The Sermon Illustration That Never Gets Old

Acts 11:1-18
David A. Davis
May 15, 2022
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It couldn’t have been the last time Peter told that story. The story of the vision: a large sheet coming down from heaven full of four-footed animals, the voice tell Peter to get up, and kill and eat, another denial from Peter, “by no means, Lord; for nothing profane or unclean has ever entered my mouth”, the voice repeating three times “what God has made clean, you must not call profane.”  But its not just a story about the vision. Peter goes on to tell the circumcised believers in Jerusalem about the Spirit telling him to go with the men from Caesarea and to “not make a distinction between them and us” and the visit to a man’s house and the Holy Spirit falling upon the Gentiles in  the house, Peter concludes the story of what happened to him by saying “If then God gave them the same gift that God gave us when we believed in the Lord Jesus Christ, who was I that I could hinder God.”

“Who was I that could hinder God”. It couldn’t have been the last time Peter used that sermon illustration. In fact, it’s not the first time the reader of the Acts of the Apostles has encountered the illustration of the sheet, the animals, the voice, and the boundary shatter trip to Caesarea. Just before Peter goes up to Jerusalem here in chapter 11, Luke records what happened to Peter in pretty fine detail. It takes up the entire 10th chapter, all 48 verses. The Gentile who summoned for Peter is identified as Cornelius. In a vision, an angel of God tells Cornelius to send for Peter in Joppa. Chapter 10 then tells of Peter’s vision pretty much in the exact words that Peter uses when he tells it in chapter 11. The chapter concludes with Peter preaching. “I truly understand that God shows no partiality.” Proclaiming Christ crucified and Christ risen. The Holy Spirit fell upon all who heard the word. Peter had the whole household baptized in the name of Jesus Christ. And they invited him to stay for several stays.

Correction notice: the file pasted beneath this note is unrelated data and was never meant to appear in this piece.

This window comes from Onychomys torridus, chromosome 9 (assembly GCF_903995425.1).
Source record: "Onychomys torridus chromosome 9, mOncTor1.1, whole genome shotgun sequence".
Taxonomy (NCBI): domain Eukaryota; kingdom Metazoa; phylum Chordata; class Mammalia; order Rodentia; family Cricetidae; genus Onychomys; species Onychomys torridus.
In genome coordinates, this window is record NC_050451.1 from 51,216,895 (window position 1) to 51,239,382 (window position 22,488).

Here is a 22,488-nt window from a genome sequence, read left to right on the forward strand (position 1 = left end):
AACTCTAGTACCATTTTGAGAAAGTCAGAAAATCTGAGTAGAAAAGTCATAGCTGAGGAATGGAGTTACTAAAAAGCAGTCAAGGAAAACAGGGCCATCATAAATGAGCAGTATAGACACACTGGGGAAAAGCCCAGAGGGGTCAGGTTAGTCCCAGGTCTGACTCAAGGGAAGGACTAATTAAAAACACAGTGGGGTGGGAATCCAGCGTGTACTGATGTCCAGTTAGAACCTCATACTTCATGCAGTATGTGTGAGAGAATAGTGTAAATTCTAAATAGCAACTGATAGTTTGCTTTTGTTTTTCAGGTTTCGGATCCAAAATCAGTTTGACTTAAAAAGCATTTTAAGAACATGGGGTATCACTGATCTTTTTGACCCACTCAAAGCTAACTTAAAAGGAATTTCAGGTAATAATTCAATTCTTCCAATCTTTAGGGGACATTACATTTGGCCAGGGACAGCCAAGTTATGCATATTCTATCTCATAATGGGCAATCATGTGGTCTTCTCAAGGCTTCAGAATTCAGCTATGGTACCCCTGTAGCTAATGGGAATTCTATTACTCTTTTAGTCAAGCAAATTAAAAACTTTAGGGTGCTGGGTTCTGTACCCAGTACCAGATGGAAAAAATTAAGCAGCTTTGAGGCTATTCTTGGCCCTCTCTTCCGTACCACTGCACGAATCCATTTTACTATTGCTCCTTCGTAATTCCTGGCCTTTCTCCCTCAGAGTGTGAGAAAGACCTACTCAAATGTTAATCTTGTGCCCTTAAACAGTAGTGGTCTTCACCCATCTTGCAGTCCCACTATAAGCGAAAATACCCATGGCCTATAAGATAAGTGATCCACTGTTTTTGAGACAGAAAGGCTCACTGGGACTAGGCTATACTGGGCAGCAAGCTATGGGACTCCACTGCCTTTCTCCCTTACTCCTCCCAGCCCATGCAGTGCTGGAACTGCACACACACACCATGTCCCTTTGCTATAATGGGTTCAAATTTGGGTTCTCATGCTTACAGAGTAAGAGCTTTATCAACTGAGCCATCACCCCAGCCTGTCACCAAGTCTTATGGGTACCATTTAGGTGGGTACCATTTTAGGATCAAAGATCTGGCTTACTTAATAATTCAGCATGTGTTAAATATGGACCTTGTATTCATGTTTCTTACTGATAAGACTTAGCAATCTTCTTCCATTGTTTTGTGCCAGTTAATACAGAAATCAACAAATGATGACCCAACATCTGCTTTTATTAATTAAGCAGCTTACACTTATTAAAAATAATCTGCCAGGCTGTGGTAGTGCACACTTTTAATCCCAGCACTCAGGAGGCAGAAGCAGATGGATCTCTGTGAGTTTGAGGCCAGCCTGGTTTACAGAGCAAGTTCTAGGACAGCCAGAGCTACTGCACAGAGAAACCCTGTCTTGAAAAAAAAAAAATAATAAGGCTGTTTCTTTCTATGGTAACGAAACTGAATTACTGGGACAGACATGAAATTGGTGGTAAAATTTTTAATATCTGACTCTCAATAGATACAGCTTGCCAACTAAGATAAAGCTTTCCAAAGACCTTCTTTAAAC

The story of Peter and Cornelius takes up a lot of New Testament space. I mean that both literally here on the page and more importantly, theologically, The witness of the gospel and the boundless reach of God’s grace. The exhortation that what God has made clean, you must not call profane. That conversation with God, according to Peter, happened three times. Here in Act, Luke tells the reader about it twice. A six-fold affirmation that God has shown that no one is excluded from God’s love. Acts 10 and 11; it is an example of the old preacher’s adage. Tell them what you are going to tell them, then tell them, then tell them what you just told them. There is no distinction between them and us and who are me to hinder God.

No, it could not have been the last time Peter used that sermon illustration. Because it never gets old. A story that embodies the promising stretch of the gospel never gets old. A first hand account of the always challenging, often annoyingly persistent push of God’s grace never gets old. A lived word proclamation of the unsettling impartiality of God never gets old. A memorable step by step witness that exhorts the followers of Jesus to stop hindering God when it comes to the idolatry of “us and them” never gets old. It never gets old, not because Peter’s vision and his telling of it is so captivating, certainly not because it has a compelling literary efficiency like some of the parables of Jesus, and not because it has the heart-warming comfort of a timeless bedtime story.